The nation's insurance capital passed a bill that tightens oversight of health-maintenance organizations. The measure also gives consumers the right to appeal their health-plan's decisions when they are denied coverage. Analysts say the bill passed in Hartford, Conn., could influence other states to pass similar laws.
FBI general counsel Howard Shapiro announced he's resigning to join a major Washington law firm. Shapiro denied his resignation had anything to do with a recent Justice Department review that said he showed "very poor judgment" in his contacts with the White House during the FBI files controversy. The review cleared him of wrongdoing.
Russian President Yeltsin sacked his defense minister over stalled military reforms. Soldiers go months without pay or adequate rations, and the country's combat ability has collapsed. Gen. Igor Sergeyev was appointed acting defense minister, replacing Igor Rodionov. Yeltsin also fired Russia's top commander, Gen. Viktor Samsonov.
In a reported crackdown on Palestinians selling land to Israelis, local residents said six people were arrested near the West Bank town of Hebron. Palestinian officials refused to confirm the arrests. The Israeli Yediot Ahronot newspaper says dozens of arrests have been made in recent days. Palestinians say the land sales allow expansion of Jewish settlements and threaten hopes of establishing a Palestinian state.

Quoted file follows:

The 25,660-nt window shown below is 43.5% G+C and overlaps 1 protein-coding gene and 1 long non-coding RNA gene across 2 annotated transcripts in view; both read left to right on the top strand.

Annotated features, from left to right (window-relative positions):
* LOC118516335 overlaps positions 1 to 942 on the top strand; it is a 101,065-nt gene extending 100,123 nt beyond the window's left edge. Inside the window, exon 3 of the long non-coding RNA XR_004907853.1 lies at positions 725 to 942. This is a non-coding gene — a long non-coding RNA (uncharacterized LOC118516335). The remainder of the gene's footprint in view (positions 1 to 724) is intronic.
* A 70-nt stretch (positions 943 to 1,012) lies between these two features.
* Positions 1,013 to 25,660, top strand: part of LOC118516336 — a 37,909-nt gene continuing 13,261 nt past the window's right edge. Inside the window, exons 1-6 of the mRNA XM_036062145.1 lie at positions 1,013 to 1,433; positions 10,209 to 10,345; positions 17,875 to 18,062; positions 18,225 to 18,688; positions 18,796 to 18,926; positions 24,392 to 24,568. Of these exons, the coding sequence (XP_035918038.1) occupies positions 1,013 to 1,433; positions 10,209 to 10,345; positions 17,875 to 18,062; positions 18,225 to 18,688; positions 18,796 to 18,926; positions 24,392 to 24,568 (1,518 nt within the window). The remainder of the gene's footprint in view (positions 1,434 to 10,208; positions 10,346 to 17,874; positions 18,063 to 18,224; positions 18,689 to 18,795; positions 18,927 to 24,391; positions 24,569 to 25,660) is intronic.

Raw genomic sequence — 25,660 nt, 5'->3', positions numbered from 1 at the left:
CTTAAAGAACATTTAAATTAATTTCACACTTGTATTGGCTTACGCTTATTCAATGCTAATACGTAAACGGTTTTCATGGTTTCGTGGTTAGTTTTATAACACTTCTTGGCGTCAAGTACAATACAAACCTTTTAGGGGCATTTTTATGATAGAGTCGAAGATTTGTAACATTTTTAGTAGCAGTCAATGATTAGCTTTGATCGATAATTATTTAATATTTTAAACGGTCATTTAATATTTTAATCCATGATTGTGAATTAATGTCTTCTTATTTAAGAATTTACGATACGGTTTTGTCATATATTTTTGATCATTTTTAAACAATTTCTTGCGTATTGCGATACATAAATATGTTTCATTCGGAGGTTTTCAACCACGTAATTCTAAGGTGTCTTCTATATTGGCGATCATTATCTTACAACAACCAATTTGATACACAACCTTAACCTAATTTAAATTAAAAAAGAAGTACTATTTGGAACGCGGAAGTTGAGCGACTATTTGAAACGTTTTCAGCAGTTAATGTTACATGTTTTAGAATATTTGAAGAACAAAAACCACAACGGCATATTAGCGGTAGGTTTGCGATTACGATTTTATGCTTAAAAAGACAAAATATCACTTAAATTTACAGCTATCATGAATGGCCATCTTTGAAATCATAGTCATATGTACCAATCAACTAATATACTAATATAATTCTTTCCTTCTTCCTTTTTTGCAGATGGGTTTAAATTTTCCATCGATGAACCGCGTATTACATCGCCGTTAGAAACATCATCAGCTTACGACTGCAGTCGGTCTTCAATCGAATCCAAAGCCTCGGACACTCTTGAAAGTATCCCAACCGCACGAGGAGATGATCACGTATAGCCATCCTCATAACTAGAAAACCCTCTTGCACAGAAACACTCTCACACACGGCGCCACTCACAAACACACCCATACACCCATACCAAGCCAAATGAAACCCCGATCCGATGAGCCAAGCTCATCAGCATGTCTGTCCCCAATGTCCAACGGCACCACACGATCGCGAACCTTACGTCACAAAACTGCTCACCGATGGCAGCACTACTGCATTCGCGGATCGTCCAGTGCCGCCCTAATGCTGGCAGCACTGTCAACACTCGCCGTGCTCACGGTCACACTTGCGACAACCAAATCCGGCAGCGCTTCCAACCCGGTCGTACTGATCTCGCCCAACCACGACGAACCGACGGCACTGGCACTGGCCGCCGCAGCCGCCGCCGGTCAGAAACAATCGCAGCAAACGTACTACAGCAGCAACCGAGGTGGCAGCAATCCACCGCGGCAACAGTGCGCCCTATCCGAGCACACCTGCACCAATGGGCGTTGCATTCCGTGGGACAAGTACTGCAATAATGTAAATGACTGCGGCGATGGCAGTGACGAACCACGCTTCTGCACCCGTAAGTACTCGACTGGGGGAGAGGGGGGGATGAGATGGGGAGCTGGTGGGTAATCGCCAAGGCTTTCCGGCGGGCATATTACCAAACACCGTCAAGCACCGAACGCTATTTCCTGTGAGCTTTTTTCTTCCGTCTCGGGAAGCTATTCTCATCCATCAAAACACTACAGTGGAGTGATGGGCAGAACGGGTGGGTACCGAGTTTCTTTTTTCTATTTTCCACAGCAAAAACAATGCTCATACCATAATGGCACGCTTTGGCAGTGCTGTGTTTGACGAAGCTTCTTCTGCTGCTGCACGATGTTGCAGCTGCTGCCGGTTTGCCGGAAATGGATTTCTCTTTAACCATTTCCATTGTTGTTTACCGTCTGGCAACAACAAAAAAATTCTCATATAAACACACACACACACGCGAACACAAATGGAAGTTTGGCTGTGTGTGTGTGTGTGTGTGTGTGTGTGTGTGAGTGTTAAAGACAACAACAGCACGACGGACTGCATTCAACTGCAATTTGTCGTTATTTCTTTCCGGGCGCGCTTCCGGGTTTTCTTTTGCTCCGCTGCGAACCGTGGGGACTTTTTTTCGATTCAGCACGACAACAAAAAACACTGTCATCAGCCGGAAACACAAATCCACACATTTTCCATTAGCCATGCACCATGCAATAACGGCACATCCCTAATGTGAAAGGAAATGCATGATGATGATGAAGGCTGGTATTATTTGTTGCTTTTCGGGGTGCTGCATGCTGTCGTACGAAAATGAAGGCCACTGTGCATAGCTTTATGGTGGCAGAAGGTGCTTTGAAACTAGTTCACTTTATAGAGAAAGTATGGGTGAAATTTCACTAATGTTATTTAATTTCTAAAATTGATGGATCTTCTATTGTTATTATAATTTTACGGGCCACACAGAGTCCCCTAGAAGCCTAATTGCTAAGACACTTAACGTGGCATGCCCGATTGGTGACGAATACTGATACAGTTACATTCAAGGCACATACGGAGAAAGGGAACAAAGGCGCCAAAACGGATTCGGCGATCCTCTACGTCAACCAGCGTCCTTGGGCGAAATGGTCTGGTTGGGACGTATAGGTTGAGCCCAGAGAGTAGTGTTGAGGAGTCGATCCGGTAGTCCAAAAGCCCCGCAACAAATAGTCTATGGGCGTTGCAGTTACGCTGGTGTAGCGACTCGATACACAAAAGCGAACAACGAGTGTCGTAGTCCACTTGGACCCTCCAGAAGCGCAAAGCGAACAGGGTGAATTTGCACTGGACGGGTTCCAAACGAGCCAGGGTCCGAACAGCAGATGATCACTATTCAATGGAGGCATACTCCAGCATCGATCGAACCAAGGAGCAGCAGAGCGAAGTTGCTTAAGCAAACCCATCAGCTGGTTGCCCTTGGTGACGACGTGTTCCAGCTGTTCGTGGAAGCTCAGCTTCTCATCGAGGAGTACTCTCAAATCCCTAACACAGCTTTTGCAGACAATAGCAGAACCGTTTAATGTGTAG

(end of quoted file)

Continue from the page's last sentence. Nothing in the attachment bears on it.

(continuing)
Burma's military dictatorship continued its latest roundup of prodemocracy activists. At least 100 activists have been arrested so far. Democracy leader Aung San Suu Kyi vowed to continue with her National League for Democracy congress despite the crackdown.
Northern Ireland's Protestants accused Britain of giving IRA supporters an edge in Wednesday's elections. The Protestants say the high-profile meeting between Sinn Fein leaders and new Northern Ireland Secretary Mo Mowlam gave the political wing of the IRA media coverage during voting. British broadcasters usually restrict candidates' air time on election day. Final results were to be announced today. After the talks, the first since the IRA broke its cease-fire last February, both sides said they were cautiously optimistic about chances for a new cease-fire.
Iranians go to the polls today to choose a new president. Campaigning closed with thousands of people rallying for Mohammed Khatemi, seen as a reformer who would rein in the clergy. His main opponent is hard-line Speaker Nateq-Nouri, who has the clergy's support and the tacit backing of spiritual leader Ayatollah Ali Khamenei.
Some 6,000 candidates will vie for positions in French elections Sunday. President Jacques Chirac called the elections 10 months early, saying he needed a "new elan" to press ahead with economic reforms and join the single European currency. Polls show it to be a tight race that could either give Chirac a center-right majority or force him to share power with a left-wing government.